The previous section showed how to solve an assignment problem using the min cost flow solver. This section shows how to solve the same problem using the more general mixed integer programming (MIP) solver. Min cost flow is faster than MIP for this particular problem. On the other hand, MIP can solve a larger class of problems than min cost flow.

## MIP solution to the assignment problem

The basic idea behind solving the assignment problem as a MIP problem is to assign integer variables to the edges in the graph for the problem. The value of each variable in a solution is the flow across the corresponding edge. For an edge between a given worker and task, the value of the variable is 1 if the worker is assigned to the task, and 0 otherwise.

The following sections describe how to set up and solve an assignment problem as a mixed integer programming problem.

### Create the solver

The following code creates the MIP solver.

from ortools.linear_solver import pywraplp def main(): solver = pywraplp.Solver('SolveAssignmentProblemMIP', pywraplp.Solver.CBC_MIXED_INTEGER_PROGRAMMING)

### Create the data

The following code sets up the data for the problem.

cost = [[90, 76, 75, 70], [35, 85, 55, 65], [125, 95, 90, 105], [45, 110, 95, 115], [60, 105, 80, 75], [45, 65, 110, 95]] team1 = [0, 2, 4] team2 = [1, 3, 5] team_max = 2The array

`cost`

is the
cost matrix.
### Create the variables

The following code creates binary integer variables for the problem.

x = {} for i in range(num_workers): for j in range(num_tasks): x[i, j] = solver.BoolVar('x[%i,%i]' % (i, j))There is one variable for each pair of a worker and task. Note that the workers are numbered 0 — 5, while the tasks are numbered 0 — 3, unlike in the original example, in which all nodes had to be numbered differently, as required by the min cost flow solver.

### Create the objective function

The following code creates the objective function for the problem.

solver.Minimize(solver.Sum([cost[i][j] * x[i,j] for i in range(num_workers) for j in range(num_tasks)]))The value of the objective function is the total cost over all variables that are assigned the value 1 by the solver.

### Create the constraints

The following code creates the constraints for the problem.

# Each worker is assigned to at most 1 task. for i in range(num_workers): solver.Add(solver.Sum([x[i, j] for j in range(num_tasks)]) <= 1) # Each task is assigned to exactly one worker. for j in range(num_tasks): solver.Add(solver.Sum([x[i, j] for i in range(num_workers)]) == 1) # Each team takes on two tasks. solver.Add(solver.Sum([x[i, j] for i in team1 for j in range(num_tasks)]) <= team_max) solver.Add(solver.Sum([x[i, j] for i in team2 for j in range(num_tasks)]) <= team_max)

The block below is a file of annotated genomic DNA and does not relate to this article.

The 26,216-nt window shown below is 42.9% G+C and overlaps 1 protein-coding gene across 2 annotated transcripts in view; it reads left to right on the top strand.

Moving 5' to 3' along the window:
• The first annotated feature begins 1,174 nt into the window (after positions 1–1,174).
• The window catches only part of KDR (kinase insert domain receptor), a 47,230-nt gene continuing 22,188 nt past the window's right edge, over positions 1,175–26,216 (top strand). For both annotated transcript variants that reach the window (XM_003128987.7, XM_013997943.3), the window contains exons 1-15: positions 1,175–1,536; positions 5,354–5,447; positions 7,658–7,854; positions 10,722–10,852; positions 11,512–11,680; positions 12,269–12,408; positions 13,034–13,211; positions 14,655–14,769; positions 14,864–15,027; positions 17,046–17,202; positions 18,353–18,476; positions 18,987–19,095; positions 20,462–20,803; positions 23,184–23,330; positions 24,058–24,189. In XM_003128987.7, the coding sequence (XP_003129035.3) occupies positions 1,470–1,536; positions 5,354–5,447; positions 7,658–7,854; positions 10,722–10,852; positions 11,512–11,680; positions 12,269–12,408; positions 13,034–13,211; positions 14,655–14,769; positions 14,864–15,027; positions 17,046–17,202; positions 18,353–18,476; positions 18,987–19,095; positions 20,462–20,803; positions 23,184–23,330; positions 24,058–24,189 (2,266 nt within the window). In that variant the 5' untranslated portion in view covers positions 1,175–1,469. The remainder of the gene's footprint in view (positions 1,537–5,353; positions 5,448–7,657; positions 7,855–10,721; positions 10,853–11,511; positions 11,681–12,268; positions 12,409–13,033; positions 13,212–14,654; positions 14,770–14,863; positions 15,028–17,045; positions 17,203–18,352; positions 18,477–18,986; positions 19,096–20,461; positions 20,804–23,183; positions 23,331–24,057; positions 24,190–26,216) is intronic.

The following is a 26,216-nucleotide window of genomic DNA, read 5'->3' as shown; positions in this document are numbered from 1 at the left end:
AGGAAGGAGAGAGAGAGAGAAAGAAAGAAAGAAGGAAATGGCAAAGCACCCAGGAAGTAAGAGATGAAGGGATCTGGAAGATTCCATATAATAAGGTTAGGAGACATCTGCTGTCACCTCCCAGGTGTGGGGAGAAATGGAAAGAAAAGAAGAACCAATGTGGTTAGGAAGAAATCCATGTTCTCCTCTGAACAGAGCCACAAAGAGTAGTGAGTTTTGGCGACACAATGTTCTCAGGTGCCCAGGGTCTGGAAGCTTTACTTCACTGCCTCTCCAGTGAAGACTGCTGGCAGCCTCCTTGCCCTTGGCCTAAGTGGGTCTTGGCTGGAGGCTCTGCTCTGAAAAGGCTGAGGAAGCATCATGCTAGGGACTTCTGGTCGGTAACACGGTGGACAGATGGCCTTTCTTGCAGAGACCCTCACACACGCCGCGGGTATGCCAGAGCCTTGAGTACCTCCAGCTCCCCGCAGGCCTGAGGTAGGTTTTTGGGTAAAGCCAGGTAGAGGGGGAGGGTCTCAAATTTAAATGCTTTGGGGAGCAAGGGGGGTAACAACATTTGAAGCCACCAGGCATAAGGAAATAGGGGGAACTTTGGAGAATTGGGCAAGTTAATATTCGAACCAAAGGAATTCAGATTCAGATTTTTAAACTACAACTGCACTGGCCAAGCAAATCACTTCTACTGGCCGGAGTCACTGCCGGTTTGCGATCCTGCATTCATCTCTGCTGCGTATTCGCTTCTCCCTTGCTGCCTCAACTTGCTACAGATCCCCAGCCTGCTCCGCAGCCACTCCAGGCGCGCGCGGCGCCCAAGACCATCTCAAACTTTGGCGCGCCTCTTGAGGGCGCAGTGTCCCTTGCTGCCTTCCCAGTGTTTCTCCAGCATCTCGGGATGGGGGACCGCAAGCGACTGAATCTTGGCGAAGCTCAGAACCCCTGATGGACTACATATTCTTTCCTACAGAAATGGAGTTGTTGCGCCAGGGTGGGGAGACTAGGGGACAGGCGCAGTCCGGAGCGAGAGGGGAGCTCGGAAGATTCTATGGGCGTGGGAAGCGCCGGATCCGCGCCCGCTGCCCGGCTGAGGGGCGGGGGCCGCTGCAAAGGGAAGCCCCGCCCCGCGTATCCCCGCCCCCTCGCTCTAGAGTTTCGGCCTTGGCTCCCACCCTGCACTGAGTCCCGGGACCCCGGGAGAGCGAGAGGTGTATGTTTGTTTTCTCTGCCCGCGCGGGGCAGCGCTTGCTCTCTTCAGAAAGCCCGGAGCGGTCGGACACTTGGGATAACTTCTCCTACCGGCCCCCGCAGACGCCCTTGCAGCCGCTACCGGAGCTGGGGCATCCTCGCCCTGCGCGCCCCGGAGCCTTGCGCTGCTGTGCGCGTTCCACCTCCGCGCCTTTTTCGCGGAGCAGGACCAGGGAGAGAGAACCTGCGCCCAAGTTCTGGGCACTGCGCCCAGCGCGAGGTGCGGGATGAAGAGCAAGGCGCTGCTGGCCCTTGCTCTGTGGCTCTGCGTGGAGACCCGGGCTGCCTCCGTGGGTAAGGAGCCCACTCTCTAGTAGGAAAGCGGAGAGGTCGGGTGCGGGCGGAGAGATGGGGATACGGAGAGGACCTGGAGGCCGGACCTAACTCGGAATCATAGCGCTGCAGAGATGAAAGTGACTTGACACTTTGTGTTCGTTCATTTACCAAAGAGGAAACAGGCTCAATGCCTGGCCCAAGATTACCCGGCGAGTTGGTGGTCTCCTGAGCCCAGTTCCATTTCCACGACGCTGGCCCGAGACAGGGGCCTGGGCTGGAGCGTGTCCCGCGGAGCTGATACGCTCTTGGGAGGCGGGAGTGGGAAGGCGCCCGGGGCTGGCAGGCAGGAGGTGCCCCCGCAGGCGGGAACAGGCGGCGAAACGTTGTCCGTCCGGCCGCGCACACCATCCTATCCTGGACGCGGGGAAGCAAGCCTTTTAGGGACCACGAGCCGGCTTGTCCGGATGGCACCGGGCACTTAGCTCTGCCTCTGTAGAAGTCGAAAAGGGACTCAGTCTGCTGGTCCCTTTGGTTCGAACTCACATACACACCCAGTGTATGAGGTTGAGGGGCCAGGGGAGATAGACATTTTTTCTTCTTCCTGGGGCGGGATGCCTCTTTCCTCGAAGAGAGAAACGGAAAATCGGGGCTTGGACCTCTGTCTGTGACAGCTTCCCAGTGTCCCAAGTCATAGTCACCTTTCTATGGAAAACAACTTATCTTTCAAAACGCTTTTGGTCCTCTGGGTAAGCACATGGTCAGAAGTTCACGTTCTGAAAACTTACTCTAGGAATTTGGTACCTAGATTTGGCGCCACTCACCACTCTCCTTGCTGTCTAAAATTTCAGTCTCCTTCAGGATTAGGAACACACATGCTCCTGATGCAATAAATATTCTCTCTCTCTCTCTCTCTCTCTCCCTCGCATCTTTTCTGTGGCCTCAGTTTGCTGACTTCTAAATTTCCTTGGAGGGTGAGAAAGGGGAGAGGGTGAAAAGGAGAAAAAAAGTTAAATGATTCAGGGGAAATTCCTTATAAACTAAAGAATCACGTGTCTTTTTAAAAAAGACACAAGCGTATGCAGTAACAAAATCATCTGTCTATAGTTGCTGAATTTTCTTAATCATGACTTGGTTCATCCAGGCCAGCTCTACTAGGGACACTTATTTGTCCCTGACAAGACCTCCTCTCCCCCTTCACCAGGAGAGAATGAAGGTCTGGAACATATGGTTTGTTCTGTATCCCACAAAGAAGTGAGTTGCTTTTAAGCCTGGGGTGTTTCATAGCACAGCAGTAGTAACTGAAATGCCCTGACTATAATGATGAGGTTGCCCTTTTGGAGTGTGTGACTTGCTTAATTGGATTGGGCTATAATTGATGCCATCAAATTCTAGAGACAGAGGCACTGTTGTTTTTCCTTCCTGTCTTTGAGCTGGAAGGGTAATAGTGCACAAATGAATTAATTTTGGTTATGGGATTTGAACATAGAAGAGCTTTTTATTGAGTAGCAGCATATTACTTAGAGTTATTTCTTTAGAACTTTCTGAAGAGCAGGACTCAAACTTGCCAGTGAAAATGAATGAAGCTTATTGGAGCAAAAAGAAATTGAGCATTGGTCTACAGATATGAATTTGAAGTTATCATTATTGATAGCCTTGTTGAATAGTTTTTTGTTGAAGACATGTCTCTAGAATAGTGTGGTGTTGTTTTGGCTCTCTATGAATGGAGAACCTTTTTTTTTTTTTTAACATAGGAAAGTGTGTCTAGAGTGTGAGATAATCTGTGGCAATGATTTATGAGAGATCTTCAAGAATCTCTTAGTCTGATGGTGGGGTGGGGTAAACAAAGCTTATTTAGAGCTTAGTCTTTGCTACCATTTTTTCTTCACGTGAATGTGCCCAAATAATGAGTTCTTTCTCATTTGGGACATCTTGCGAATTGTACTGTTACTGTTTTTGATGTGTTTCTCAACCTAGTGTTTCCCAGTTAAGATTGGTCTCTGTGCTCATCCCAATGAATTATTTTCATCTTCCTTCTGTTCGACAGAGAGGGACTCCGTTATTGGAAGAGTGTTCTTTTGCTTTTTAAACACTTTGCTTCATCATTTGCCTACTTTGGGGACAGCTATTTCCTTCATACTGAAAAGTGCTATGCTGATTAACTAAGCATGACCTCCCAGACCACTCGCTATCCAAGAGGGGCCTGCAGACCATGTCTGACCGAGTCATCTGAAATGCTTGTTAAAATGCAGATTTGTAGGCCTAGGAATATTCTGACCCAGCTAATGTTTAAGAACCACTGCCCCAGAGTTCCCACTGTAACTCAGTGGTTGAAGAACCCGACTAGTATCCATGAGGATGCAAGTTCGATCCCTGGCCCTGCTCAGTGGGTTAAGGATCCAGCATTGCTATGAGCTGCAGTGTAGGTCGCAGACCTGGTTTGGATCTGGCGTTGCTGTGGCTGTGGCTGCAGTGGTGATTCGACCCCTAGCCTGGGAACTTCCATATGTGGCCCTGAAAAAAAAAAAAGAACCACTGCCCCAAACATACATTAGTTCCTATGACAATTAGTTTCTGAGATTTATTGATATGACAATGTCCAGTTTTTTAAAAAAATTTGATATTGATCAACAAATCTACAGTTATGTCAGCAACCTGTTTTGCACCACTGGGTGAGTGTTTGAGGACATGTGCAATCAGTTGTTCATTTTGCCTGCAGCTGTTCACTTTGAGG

### Invoke the solver

The following code invokes the solver for the problem.

sol = solver.Solve() print('Total cost = ', solver.Objective().Value()) print() for i in range(num_workers): for j in range(num_tasks): if x[i, j].solution_value() > 0: print('Worker %d assigned to task %d. Cost = %d' % ( i, j, cost[i][j])) print() print("Time = ", solver.WallTime(), " milliseconds")

The command

print("Time = ", solver.WallTime(), " milliseconds")displays the time the program takes to run.

Here is the output of the program. The solution is the same as the one obtained by the min cost flow solver (except for the minor differences in numbering of workers and costs).

Minimum cost assignment: 250.0 Worker 0 assigned to task 2. Cost = 75 Worker 1 assigned to task 0. Cost = 35 Worker 4 assigned to task 3. Cost = 75 Worker 5 assigned to task 1. Cost = 65 Time = 6 millisecondsAs you can see, the min cost flow solver is about 20 times faster than the MIP solver for this particular problem — 0.00031 seconds versus 0.006 seconds. So you are definitely better off choosing the min cost flow solver in this case.

In general, if you can write your problem as a min cost flow problem, the min cost flow solver will be faster than either the MIP or CP solvers.

### The entire program

Here is the entire code for the program.

from __future__ import print_function from ortools.linear_solver import pywraplp def main(): solver = pywraplp.Solver('SolveAssignmentProblemMIP', pywraplp.Solver.CBC_MIXED_INTEGER_PROGRAMMING) cost = [[90, 76, 75, 70], [35, 85, 55, 65], [125, 95, 90, 105], [45, 110, 95, 115], [60, 105, 80, 75], [45, 65, 110, 95]] team1 = [0, 2, 4] team2 = [1, 3, 5] team_max = 2 num_workers = len(cost) num_tasks = len(cost[1]) x = {} for i in range(num_workers): for j in range(num_tasks): x[i, j] = solver.BoolVar('x[%i,%i]' % (i, j)) # Objective solver.Minimize(solver.Sum([cost[i][j] * x[i,j] for i in range(num_workers) for j in range(num_tasks)])) # Constraints # Each worker is assigned to at most 1 task. for i in range(num_workers): solver.Add(solver.Sum([x[i, j] for j in range(num_tasks)]) <= 1) # Each task is assigned to exactly one worker. for j in range(num_tasks): solver.Add(solver.Sum([x[i, j] for i in range(num_workers)]) == 1) # Each team takes on two tasks. solver.Add(solver.Sum([x[i, j] for i in team1 for j in range(num_tasks)]) <= team_max) solver.Add(solver.Sum([x[i, j] for i in team2 for j in range(num_tasks)]) <= team_max) sol = solver.Solve() print('Total cost = ', solver.Objective().Value()) print() for i in range(num_workers): for j in range(num_tasks): if x[i, j].solution_value() > 0: print('Worker %d assigned to task %d. Cost = %d' % ( i, j, cost[i][j])) print() print("Time = ", solver.WallTime(), " milliseconds") if __name__ == '__main__': main()